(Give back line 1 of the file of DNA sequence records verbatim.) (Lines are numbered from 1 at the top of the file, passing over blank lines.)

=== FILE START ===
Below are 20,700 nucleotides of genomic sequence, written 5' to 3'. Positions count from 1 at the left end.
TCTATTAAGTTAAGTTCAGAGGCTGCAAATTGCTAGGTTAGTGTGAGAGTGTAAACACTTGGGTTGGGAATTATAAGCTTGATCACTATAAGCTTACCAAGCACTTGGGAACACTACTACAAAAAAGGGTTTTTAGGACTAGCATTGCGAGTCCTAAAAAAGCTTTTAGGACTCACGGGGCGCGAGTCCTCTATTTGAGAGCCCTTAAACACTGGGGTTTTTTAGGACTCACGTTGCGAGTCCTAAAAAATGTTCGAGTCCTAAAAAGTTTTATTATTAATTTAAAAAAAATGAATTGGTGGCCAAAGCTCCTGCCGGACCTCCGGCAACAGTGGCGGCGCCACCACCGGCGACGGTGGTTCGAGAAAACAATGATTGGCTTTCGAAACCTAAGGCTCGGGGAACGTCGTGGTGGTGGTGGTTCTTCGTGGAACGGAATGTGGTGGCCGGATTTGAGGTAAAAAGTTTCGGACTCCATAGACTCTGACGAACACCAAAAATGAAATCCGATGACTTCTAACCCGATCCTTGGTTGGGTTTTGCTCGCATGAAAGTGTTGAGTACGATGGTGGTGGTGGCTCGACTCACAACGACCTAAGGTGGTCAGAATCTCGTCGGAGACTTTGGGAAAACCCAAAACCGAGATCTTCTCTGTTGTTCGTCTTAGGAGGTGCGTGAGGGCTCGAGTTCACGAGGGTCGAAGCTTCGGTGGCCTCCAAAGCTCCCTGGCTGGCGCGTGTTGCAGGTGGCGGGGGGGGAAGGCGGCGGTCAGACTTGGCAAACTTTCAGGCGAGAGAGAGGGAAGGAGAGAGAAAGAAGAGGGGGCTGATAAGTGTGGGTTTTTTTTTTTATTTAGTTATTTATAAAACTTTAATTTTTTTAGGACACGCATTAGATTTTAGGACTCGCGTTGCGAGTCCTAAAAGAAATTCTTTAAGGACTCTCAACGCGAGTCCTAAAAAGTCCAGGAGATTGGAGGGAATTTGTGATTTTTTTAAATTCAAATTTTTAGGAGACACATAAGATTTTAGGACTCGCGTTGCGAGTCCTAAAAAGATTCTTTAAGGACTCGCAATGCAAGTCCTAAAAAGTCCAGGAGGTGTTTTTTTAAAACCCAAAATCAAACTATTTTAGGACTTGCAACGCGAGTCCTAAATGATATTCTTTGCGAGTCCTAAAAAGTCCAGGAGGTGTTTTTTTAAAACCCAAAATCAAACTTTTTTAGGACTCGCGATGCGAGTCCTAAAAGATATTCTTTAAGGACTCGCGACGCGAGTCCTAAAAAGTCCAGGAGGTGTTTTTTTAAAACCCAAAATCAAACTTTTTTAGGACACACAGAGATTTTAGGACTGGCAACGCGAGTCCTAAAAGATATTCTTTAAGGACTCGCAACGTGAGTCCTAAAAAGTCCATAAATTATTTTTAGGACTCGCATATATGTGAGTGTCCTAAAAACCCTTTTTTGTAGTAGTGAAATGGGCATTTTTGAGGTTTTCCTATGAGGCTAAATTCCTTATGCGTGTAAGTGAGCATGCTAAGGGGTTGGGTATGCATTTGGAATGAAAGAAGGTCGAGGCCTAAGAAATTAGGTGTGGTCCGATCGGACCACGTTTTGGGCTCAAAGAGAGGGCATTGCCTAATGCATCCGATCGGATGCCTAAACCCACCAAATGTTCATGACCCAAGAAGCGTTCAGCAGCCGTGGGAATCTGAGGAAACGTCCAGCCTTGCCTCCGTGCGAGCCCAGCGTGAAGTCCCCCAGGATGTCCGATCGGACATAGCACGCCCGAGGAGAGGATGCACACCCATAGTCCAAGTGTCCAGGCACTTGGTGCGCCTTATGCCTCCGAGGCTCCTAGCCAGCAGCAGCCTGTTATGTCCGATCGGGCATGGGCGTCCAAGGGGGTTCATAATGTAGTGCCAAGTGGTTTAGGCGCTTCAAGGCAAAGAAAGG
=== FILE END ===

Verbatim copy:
Below are 20,700 nucleotides of genomic sequence, written 5' to 3'. Positions count from 1 at the left end.